I don’t want to monopolize your blog, but I can tell you that the use of a good recruiting firm can save time and money in the long term. The Practice Administrators I work with use our services because they do not have time to go through the hundreds of unqualified, unrelated resumes that clog their inbox. It is worth it for them to have my recruiters qualify and disqualify the prospects before they ever see a resume. When we do submit someone to them, they know that the candidate has gone through our scrutiny first which will greatly improve the quality of the employee. Also, the new hire is considered our employee for the first three months which eliminates any drug and background check costs, unemployment and other liability costs, and payroll costs. After the three months (a typical probation period anyway), they can keep the employee at no additional cost, or we can replace them anytime during that period if it doesn’t work out. The small fee we charge is more than worth it to the bottom line profits.

    With the economy the way it is, every little bit helps. Thanks and keep up the good tweets.


    • Brandon says:


      I’m a big proponent of outsourcing, including recruitment services. Especially when one is a small practice. I’ve talked about it on my blog before. At our practice we use a staffing agency for pretty much the same reasons you’ve outlined. Although using a staffing agency can be more expensive than hiring staff yourself (I guess you can make an opportunity cost argument to that point as well) there is a lot of value that comes with working with a competent staffing agency.

      Thank you for stopping by and taking the time to leave a note.



  2. It’s hard not to get mired in the “gloom and doom” of the recession and we admire your focus on best practices. We believe the best run medical practices in the country are among our members. We also completely agree that when times get tough (aren’t they always a little bit tough?) it is MGMA’s role to provide easy access to tools and resources to help practices stay solvent despite the economic environment.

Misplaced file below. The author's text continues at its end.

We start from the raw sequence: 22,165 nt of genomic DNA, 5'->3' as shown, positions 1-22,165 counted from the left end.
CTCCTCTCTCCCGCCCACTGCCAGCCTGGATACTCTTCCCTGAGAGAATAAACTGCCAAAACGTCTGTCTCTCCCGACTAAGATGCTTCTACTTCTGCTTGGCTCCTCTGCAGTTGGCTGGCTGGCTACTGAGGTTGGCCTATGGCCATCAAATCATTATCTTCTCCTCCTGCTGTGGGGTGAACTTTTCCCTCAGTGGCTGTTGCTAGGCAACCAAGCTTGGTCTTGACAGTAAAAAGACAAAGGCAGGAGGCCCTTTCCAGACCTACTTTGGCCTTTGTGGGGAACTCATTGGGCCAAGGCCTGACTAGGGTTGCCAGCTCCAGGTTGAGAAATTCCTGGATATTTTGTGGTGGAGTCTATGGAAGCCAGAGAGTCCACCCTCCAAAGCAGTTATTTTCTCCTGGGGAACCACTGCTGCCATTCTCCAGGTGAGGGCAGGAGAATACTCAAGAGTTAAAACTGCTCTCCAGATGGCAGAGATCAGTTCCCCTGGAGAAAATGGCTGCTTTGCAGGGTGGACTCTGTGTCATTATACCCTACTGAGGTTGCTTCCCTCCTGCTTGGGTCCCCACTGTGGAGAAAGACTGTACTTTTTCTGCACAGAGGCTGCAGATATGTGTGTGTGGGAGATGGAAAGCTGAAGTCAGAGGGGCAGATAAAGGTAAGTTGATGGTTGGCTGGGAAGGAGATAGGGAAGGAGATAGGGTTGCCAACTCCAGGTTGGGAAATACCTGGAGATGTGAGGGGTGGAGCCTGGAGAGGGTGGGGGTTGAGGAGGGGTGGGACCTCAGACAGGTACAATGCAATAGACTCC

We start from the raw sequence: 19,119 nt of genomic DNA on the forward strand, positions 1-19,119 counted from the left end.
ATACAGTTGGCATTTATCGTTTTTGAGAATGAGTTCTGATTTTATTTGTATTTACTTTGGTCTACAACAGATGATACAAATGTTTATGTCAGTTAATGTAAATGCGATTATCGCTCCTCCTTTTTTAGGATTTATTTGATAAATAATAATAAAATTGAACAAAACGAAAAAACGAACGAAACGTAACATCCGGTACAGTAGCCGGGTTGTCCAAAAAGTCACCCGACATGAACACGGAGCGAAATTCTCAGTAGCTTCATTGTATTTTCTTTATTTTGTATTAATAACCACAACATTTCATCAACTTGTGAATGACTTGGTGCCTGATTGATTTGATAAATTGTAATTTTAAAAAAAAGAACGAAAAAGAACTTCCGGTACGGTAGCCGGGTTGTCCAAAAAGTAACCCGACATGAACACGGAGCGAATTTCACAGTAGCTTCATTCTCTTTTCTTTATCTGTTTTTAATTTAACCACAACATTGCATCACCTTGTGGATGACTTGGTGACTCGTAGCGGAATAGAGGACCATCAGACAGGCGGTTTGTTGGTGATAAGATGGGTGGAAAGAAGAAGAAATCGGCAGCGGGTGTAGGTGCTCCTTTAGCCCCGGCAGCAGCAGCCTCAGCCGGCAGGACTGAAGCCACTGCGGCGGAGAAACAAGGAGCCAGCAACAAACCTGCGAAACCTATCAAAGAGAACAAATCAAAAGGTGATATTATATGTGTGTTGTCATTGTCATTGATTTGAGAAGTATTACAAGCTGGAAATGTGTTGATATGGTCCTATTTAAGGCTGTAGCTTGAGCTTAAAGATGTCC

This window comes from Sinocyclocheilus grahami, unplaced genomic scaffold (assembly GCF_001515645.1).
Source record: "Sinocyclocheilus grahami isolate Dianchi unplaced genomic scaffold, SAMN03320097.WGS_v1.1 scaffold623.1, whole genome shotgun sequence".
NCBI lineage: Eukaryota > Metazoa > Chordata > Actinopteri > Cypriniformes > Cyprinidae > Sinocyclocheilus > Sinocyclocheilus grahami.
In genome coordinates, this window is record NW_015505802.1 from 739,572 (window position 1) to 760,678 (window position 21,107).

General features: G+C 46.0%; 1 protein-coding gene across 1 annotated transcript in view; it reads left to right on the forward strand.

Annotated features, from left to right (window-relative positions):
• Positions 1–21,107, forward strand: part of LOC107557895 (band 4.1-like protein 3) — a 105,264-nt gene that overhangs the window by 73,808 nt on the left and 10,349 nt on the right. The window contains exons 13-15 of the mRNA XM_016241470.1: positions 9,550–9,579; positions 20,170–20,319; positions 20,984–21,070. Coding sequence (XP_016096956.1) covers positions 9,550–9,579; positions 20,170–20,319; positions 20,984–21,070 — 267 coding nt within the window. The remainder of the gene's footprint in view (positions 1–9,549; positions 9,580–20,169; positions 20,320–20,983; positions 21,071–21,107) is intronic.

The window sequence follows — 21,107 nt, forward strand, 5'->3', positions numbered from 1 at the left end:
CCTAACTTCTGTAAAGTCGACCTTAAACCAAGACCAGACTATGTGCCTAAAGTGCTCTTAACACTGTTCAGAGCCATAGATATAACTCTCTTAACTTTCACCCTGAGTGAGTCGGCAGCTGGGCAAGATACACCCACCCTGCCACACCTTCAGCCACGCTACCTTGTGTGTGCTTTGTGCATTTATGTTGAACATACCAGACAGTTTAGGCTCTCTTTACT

Financial Management resources are our core business. MGMA has been continually asked by media and key stakeholders in the industry how the recession has collectively affected them. We saw an opportunity in our “Medical Practice Today: What Members Have to Say” research to add a section on the recession. It is vital for us to keep our finger on the pulse of a) how practices are affected by changing economic factors and b) what they are doing to respond.

    While we didn’t publish stories or tips in our blog, in the July MGMA Connexion magazine we had several features devoted to how practices and administrators are coping and overcoming issues. We saw this blog post as an opportunity for medical practices to understand how their peers are faring. Non members can hear a lot more in our podcast with Jim (the project’s lead researcher here at MGMA), who emphasizes we received more positive than negative comments.

    I encourage you to look at the breadth of MGMA resources outside of this single blog post for information on how our members run their businesses better. We truly appreciate the feedback and look forward to hearing from you in the future.


    • Brandon says:


      I will be sure to check out the podcast. Thank you for taking the time to respond to my post.



  3. One of Mary Pat Whaley’s blog posts articulates that “a sense of humor” is necessary to be an effective practice manager. I see now what she means! The video hits home for so many people working in client-service provider relationships. I would be interested in hearing some case studies of how in-real-life incidents such as “haggling” are handled.